Professional sports groups in the US are facing huge challenges as they try to restart. The US has the largest number of coronavirus cases in the world and is facing a sharp increase in new cases.
Published in “Sports”
Among the more unusual news stories recently…an artist replaces a missing statue with one of a Black Lives Matter protester, MLB plans to restart with fake fans and crowd sounds, and scientists block noise coming through an open window.
The American football team known as the Washington Redskins has announced that they are dropping the name 'Redskins', as well as the team logo. The change follows intense pressure and a growing awareness of racist ideas and images.
In today's news roundup, Ivory Coast's prime minister dies, leaving uncertainty over an upcoming election, US President Donald Trump keeps a friend out of jail, and a runner who seemed to be faster than Usain Bolt…wasn't.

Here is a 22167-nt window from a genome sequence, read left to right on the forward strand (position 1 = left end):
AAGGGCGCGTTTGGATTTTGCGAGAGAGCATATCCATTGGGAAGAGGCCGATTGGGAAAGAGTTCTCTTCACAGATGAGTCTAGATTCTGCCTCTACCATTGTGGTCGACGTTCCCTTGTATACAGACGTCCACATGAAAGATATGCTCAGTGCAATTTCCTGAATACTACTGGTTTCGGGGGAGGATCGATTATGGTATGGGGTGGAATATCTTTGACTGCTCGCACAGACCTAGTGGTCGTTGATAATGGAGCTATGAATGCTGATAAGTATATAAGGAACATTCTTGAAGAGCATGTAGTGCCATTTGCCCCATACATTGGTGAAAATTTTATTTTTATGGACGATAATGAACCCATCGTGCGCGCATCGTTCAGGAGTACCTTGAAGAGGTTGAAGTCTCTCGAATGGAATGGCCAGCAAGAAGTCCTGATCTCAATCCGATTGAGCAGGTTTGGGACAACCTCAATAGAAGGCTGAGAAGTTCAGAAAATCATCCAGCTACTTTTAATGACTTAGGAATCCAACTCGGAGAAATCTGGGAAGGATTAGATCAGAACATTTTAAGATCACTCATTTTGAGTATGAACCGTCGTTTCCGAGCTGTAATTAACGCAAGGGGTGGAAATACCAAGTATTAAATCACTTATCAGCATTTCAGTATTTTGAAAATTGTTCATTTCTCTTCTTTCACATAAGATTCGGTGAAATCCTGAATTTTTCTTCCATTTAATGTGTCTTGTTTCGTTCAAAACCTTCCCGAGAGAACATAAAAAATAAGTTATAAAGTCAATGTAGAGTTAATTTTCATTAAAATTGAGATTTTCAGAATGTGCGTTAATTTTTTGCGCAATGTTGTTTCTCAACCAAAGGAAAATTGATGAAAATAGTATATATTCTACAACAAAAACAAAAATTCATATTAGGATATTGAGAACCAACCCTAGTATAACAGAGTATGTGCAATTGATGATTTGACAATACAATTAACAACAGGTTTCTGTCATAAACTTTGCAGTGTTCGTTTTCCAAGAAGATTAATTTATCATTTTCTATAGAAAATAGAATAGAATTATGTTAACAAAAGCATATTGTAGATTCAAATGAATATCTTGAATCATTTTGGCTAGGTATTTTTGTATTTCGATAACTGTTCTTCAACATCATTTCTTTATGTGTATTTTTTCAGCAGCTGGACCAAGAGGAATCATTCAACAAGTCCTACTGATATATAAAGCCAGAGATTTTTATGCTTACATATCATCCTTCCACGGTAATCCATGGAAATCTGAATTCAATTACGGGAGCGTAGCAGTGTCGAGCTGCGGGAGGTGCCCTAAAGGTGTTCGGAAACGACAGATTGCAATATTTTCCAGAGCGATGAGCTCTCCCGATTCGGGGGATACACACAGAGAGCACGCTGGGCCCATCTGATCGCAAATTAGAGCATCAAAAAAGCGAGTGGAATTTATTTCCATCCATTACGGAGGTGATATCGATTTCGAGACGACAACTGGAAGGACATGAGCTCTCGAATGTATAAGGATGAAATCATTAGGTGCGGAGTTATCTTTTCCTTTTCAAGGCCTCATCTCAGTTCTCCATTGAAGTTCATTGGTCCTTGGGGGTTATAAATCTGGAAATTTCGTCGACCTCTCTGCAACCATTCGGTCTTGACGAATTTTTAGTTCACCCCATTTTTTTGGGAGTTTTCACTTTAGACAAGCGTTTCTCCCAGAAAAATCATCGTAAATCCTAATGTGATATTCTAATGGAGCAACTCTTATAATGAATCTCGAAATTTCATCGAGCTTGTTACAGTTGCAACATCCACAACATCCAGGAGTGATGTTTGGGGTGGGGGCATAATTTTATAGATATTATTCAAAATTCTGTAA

A surprising activity has become popular among cyclists in recent months. It's called "Everesting" - riding up and down a hill until you've ridden "up" enough to have reached the top of Mount Everest, the world's highest mountain.
The coronavirus pandemic has led to an explosion of interest in bikes and biking. Bike stores are struggling to keep up with the demand, while cities are working hard to create new places to cycle.
As countries around the world relax their lockdown rules, sports organizations are starting back up. In some countries, some pro sports have begun playing games again. In most places, games are played in empty stadiums with no fans.
Among the more unusual news stories recently, Nicaragua is the only country in Central America not taking steps to control the coronavirus, Florida declares wrestling "essential", and a professional darts tournament begins - from players' homes.
With sports around the world shut down because of the coronavirus, things are getting a little strange. Now real pro basketball players are playing basketball video games against each other and it's being shown on the sports station ESPN.
Nepal's government is requiring students in grades four through eight to take yoga classes. The government says the classes will give students exercise and improve their health. But some people don't like the idea because of yoga's connections to religion.